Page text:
Wednesday, November 10, 2010

Emil Fackenheim on Kant, Kierkegaard and the Akeida

I have been reading Emil Fackenheim's analysis of the both Immanuel Kant's and Soren Kierkegaard's understanding of the Akeida. It's taking a long time, but here is a quote that points out the problem with Kierkegaard's idea that like Abraham, all men should be willing to suspend their sense of right and wrong in order to answer the immediacy of God's calling, and if need be, even act today, as Abraham did.

The problem with that, says Fackenheim, is that we know the Torah prohibits child sacrifice, and does not want us to act today as Abraham did then. Judaism does not want us to be willing to offer child sacrifices, and thus cannot accept Kierkegaard position:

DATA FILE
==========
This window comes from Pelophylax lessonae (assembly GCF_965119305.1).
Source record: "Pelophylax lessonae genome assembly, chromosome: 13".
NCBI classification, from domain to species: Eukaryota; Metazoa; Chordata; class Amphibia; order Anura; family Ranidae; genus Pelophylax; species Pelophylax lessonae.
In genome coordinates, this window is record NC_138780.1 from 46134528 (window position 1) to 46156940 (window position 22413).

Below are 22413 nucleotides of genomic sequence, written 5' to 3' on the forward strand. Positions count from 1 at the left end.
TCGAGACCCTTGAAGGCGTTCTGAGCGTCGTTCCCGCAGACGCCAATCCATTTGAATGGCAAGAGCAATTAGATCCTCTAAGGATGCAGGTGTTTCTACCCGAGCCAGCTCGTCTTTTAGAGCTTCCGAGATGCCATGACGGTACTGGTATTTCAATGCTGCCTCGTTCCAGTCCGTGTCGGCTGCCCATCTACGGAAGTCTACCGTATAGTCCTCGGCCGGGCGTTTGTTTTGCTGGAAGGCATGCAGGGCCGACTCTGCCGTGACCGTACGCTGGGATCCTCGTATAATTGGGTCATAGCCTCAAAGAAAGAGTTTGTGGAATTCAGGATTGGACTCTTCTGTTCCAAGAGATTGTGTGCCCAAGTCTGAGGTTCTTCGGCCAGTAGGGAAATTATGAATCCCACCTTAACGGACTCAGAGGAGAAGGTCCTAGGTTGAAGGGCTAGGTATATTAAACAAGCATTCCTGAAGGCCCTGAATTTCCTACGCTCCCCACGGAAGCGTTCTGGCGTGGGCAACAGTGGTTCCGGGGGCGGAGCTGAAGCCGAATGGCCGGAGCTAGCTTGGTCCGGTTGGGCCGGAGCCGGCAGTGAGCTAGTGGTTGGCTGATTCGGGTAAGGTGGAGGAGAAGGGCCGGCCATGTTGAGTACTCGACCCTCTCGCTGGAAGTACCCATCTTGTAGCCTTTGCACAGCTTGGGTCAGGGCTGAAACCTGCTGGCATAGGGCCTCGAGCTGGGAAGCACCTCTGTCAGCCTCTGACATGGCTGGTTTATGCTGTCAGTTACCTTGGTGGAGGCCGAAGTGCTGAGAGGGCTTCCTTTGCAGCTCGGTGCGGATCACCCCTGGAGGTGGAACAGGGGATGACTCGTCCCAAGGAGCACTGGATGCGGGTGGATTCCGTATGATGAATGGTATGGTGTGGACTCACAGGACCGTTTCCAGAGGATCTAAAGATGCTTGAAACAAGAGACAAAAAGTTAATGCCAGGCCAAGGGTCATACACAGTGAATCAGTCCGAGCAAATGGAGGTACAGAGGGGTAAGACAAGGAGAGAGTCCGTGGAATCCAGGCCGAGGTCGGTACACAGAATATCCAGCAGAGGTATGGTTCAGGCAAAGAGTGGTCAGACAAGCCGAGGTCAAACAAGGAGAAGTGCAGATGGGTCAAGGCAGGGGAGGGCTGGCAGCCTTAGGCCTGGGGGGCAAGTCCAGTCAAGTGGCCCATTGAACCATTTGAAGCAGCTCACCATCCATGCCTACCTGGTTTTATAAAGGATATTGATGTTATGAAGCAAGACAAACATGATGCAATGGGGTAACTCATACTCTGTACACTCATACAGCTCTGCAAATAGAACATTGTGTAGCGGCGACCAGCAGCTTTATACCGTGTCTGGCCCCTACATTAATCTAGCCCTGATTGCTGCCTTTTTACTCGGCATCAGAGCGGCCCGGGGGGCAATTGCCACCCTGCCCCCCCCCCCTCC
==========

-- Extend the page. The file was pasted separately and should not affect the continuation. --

For Kierkegaard, the ethical is actually suspended in the Akeida and potentially suspended for every knight of faith after Abraham. In Judaism, the Torah ends the possibility of any such suspension... In short, whereas Kant bids Jewish thought to reject even the original Akeida, Kierkegaard demands of Jewish thought the eternal perpetuation of its possibility. Whereas Kant will not let the Akeida rest on Abraham's merit, Kierkegaard would rob us of the Torah, which forbids child sacrifice.

Emil Fackenheim, Encounters Between Judaism and Modern Philosophy

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